The cylindrical body 52 of the inner member 44 terminates at its lower end in a radially extending surface 90 which is disposed closely adjacent the bottom ofthe recess 41 which also consists of a radially extending sur- 7 face 92. The space between these two surfaces provides a radially extending passageway of a thickness considerably less than the thickness of the rod R and also considerably less than the radial dimension of the annular space 54. Formed in the lower wall 42 of the outer member 40 of, the melt body, is a centrally located axially extending open end 94 which opens into a radially extending passageway duit 36 extends into this passageway and is sealed therein by means of packing rings 98 and a thimble 100. As shown in FIGS. 1 and 5, the melt body is supported on the base plate 24 by means of spacing blocks 102, 102,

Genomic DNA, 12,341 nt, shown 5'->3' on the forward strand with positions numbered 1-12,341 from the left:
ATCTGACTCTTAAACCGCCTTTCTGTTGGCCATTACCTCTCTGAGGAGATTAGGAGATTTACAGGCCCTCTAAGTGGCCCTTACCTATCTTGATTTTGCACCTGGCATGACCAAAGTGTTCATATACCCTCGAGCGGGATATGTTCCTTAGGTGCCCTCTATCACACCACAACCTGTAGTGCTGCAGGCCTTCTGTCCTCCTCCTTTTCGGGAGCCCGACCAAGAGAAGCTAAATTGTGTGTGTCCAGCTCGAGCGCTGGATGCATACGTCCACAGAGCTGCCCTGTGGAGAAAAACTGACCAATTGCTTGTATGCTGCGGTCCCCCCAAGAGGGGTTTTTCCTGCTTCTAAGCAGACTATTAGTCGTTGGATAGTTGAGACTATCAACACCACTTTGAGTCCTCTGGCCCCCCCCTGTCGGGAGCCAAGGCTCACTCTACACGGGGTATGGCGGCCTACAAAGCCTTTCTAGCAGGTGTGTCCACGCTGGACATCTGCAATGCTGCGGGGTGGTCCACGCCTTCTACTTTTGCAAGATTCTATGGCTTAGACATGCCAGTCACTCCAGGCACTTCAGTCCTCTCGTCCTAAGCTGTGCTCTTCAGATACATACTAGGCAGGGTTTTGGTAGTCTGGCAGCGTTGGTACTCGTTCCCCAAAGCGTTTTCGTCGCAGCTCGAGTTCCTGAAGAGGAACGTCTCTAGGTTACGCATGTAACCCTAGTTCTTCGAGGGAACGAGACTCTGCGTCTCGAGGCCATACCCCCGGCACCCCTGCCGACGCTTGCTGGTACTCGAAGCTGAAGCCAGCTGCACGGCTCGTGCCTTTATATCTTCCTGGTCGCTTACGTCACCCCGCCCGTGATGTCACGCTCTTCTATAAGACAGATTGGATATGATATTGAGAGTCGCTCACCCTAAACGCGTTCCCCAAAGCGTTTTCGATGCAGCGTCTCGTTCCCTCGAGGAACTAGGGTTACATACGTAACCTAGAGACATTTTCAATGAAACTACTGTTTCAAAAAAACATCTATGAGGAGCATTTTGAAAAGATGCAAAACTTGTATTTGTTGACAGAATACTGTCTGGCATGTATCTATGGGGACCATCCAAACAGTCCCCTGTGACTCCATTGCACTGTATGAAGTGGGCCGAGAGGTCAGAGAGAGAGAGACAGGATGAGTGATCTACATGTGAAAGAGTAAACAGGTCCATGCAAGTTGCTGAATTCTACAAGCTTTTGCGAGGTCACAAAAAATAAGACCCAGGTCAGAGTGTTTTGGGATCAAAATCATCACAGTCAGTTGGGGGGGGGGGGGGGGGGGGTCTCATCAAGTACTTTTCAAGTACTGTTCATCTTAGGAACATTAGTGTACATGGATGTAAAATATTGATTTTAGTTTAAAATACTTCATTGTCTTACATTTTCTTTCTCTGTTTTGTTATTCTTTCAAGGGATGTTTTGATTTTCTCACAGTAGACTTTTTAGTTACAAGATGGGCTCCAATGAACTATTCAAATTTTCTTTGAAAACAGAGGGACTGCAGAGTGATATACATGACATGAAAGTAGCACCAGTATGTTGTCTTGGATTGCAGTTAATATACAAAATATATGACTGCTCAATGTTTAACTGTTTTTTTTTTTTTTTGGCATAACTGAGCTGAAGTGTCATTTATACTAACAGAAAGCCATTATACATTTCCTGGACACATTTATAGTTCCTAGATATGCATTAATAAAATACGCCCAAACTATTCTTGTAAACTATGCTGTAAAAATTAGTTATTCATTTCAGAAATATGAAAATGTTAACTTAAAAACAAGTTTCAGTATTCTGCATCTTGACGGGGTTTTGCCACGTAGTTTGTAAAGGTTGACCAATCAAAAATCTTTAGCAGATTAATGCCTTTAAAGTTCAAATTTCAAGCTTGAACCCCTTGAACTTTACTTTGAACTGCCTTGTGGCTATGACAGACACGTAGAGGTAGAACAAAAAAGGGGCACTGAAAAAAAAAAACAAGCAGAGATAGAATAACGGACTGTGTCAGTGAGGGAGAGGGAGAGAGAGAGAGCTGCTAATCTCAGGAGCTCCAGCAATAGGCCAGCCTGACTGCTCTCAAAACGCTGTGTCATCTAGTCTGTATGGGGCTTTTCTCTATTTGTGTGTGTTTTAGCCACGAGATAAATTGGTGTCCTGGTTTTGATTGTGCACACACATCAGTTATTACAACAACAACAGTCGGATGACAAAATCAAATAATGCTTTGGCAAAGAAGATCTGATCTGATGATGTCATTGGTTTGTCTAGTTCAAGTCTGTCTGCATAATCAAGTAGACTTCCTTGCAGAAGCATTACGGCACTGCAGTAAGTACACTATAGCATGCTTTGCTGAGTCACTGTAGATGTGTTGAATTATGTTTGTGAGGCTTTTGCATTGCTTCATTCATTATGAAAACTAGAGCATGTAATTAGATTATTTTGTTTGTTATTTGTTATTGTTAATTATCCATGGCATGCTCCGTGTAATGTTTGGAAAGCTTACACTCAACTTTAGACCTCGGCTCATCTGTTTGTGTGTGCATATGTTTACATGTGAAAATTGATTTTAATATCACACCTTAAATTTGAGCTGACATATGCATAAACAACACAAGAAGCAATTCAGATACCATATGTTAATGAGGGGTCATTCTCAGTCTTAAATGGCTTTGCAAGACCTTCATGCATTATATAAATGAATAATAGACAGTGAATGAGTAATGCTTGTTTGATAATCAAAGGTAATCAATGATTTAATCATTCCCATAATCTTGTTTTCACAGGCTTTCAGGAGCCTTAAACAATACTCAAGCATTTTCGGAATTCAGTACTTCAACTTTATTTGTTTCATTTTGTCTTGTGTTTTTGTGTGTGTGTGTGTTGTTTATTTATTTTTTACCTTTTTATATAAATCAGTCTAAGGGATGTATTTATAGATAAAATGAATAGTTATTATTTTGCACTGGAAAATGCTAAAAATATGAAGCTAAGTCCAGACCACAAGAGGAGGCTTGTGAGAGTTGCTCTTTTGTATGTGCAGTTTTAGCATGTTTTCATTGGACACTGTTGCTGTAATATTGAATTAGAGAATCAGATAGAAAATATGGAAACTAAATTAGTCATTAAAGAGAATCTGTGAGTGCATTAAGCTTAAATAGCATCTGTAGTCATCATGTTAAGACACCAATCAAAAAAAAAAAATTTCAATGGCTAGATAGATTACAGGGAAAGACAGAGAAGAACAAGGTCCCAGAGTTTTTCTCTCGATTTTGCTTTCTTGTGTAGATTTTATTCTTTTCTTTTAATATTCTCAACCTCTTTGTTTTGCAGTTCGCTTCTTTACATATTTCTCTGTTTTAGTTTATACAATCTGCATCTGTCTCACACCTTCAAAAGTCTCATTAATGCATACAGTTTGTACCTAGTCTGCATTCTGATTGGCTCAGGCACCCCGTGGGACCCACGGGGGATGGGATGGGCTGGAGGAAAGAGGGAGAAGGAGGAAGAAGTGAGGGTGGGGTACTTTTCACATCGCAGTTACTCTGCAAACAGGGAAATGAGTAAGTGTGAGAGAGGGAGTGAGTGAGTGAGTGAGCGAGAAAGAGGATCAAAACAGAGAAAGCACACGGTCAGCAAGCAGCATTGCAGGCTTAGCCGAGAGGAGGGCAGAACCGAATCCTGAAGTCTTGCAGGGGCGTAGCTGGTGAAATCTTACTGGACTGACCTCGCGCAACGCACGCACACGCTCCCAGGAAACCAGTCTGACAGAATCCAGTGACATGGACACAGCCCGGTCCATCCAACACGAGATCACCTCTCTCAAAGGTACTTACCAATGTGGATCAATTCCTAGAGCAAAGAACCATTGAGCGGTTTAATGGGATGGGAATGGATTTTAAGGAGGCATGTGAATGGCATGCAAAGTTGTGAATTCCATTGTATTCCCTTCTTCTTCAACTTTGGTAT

thus affording a free circulation of air therebeneath.

For feeding the leading end of a solid rod R of thermoplastic material through the inlet tube 64 and inlet passageway 60 into the upper portion of the annular space 54, a pair of feed wheels 110, 112 are provided. These feed wheels are mounted on a bracket member, indicated generally by the reference character 114 and are driven from the main power shaft by means of sprockets 116, 1-18, and 122, chains 124, 126 and a magnetic clutch 128. Mounted on the manifold 34 is another bracket 130 to which there is secured a mounting plate 132. Secured to this plate is a solenoid 134 having an armature 135 to which there is connected one end of a link 136,

FIG. 2. The other end of this link is, in turn, connected,

to one end of a lever 138 which is pivotally mounted on an outwardly extending portion 140 of the flange 46. The other end of this lever is slotted to tit over a pin 142 in the arm 88, mentioned above. As will presently appear, the magnetic clutch 128 and the solenoid 134,